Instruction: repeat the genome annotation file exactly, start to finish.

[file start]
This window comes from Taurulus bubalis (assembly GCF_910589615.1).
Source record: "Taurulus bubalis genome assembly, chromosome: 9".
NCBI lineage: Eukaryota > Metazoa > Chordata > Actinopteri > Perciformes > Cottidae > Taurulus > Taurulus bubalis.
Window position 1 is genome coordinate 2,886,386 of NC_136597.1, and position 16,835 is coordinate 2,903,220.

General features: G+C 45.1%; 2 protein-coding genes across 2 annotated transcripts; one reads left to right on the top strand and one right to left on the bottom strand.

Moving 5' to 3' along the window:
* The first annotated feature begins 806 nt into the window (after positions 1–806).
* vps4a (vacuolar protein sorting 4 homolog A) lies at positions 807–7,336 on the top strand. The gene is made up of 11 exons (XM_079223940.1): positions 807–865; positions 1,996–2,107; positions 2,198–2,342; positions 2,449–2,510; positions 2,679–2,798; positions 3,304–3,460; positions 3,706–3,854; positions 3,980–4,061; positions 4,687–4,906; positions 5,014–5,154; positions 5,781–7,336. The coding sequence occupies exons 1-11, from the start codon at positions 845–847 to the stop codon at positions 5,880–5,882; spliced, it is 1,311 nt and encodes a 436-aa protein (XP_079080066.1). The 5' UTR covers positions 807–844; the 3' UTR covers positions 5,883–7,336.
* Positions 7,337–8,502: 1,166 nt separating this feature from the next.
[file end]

This window comes from Taurulus bubalis (assembly GCF_910589615.1).
Source record: "Taurulus bubalis genome assembly, chromosome: 9".
NCBI lineage: Eukaryota > Metazoa > Chordata > Actinopteri > Perciformes > Cottidae > Taurulus > Taurulus bubalis.
Window position 1 is genome coordinate 2,886,386 of NC_136597.1, and position 16,835 is coordinate 2,903,220.

General features: G+C 45.1%; 2 protein-coding genes across 2 annotated transcripts; one reads left to right on the top strand and one right to left on the bottom strand.

Moving 5' to 3' along the window:
* The first annotated feature begins 806 nt into the window (after positions 1–806).
* vps4a (vacuolar protein sorting 4 homolog A) lies at positions 807–7,336 on the top strand. The gene is made up of 11 exons (XM_079223940.1): positions 807–865; positions 1,996–2,107; positions 2,198–2,342; positions 2,449–2,510; positions 2,679–2,798; positions 3,304–3,460; positions 3,706–3,854; positions 3,980–4,061; positions 4,687–4,906; positions 5,014–5,154; positions 5,781–7,336. The coding sequence occupies exons 1-11, from the start codon at positions 845–847 to the stop codon at positions 5,880–5,882; spliced, it is 1,311 nt and encodes a 436-aa protein (XP_079080066.1). The 5' UTR covers positions 807–844; the 3' UTR covers positions 5,883–7,336.
* Positions 7,337–8,502: 1,166 nt separating this feature from the next.